I liked all the little scenes that added depth to character and relationships throughout the novel, such as when Alyssa interacts with Jasper or Lexi or even her grandma, or when Jeremy reads Of Mice and Men, or reads little kids' books to Becca. There are some great scenes between the three of them, but I applaud Katherine for avoiding the traditional romance route. This feels more like a relationship novel than a romance novel, and I need more of those.
Speaking of relationships, the spiritual thread here is subtle but present. It's almost too subtle, but it's enough to let you read in their actions that the protagonists trust in God, even if they don't always act like it. You sense that Winsome is a town where God is welcome and people want to show His love, from George and Margery taking in foster siblings to Maddie, Claire, and Janet still matchmaking with books, to Alyssa learning to let go of her hubris. I might have wanted a little more at times, but again, it works. I think it's Katherine's style, and in the Christian market, that level of subtlety isn't easy to pull off.
I did find some issues I wish Katherine had worked on. She head-hops frequently, usually without scene breaks, so I had to reorient myself in different points of view multiple times. Also, even though I like that things aren't tied up prettily, there are some loose threads I wish got more attention. A big one was with Jill; I don't buy the fact that she'll be "okay" because eventually the FBI will tell her she got false information. Alyssa made too big a deal of Winsome being involved with XGC for that, and she was right. What probably should've happened is that she and Janet should've connected more with Jill or someone else, and worked on both relationships through the tragedy of XGC.
Another thread is Becca's. She's a great kid with some highly interesting plot threads, but they're not resolved. For one thing, she's suspected to be dyslexic. I love how Jeremy and Maddie help her through that, and I did not need to see a positive test or conversations with the school. But I would have liked to see Becca gaining more confidence, inside and outside of book world. There's also a twist between Becca, Jeremy, and Krista that causes Jeremy to fight for Becca--but we don't actually see him do it. I wanted a resolution wherein I knew Becca would be with the best parent for her, even if everything wasn't ideal.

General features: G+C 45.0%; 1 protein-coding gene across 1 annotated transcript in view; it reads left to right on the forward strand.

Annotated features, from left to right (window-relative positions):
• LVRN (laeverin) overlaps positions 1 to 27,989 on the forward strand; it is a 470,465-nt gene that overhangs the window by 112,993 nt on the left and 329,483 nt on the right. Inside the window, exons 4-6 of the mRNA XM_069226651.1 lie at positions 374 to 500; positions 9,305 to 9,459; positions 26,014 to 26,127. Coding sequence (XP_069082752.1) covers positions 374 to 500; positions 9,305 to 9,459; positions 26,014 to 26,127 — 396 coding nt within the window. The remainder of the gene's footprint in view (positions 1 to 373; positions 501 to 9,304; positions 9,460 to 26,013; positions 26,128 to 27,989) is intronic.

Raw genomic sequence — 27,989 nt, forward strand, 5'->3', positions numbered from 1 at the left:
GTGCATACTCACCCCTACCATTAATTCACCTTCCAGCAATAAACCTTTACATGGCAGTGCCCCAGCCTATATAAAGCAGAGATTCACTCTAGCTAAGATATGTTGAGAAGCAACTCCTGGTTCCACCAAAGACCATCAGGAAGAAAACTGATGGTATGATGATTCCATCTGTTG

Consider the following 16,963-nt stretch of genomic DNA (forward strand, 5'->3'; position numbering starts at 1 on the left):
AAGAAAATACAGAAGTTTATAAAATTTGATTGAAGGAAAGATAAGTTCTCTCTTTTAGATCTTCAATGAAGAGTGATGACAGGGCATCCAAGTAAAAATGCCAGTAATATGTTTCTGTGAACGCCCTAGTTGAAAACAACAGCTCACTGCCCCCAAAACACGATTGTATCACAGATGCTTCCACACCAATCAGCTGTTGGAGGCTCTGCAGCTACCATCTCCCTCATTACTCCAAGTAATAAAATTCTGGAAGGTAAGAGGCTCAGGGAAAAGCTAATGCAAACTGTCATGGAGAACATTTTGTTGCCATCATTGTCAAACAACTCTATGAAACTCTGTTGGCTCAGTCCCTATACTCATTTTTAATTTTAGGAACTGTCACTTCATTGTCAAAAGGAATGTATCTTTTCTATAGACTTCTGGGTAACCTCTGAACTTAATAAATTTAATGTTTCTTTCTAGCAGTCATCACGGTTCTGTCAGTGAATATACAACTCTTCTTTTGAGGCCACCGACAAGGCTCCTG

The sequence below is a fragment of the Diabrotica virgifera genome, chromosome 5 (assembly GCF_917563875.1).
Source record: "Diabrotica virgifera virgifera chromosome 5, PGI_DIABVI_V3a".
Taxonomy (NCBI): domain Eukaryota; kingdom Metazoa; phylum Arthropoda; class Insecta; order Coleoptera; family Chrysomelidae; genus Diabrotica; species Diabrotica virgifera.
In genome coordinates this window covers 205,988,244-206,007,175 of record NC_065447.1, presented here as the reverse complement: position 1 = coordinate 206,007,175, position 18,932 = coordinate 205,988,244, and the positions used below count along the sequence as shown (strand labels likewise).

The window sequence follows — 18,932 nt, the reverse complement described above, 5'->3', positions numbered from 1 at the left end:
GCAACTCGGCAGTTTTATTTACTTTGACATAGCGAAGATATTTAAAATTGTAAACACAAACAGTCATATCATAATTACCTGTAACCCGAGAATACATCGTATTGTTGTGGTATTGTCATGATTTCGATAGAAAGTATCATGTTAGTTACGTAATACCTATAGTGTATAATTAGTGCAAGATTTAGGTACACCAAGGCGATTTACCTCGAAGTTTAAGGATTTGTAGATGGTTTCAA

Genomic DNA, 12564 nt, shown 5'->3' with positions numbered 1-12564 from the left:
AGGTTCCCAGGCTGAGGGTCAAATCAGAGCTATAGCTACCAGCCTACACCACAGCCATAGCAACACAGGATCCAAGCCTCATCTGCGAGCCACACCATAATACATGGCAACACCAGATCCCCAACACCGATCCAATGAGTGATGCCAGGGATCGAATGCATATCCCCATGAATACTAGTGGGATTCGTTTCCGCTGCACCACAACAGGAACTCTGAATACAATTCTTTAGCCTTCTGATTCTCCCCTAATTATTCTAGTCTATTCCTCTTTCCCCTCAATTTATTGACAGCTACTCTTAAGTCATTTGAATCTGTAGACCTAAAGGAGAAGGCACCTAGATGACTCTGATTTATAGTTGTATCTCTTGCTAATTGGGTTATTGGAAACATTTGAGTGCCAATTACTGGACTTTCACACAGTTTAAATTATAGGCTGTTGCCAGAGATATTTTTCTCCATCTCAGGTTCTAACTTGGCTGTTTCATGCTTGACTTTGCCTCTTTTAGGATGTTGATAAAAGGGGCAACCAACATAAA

Finally, I feel like too much time was spent on Alyssa and Janet manipulating, fighting, and dumping. Kudos to Katherine for not making that obvious--it would've worn me out. But there was a point at which, like Seth, I said, "You two have been through way too much to keep going this way. Start acting like decent human beings to each other." It happened, but arguably too late.
With those things said, Of Literature and Lattes was a lovely sequel, and again, I love visiting Winsome. I hope Katherine continues to write books like this, improve on the weak spots, and play to her strengths, which are great communities and three-dimensional, human characters. Until next time, I'd say grab some good literature and your favorite coffee or coffee-like beverage and enjoy.
Top reviews from other countries
I really enjoyed Of Literature and Lattes, it reminded me of the season of fall even though it wasn’t set in that season, but it gave me a sense of renewal and beginnings all at the same time.
My gratitude to Thomas Nelson and NetGalley. All opinions expressed are my own.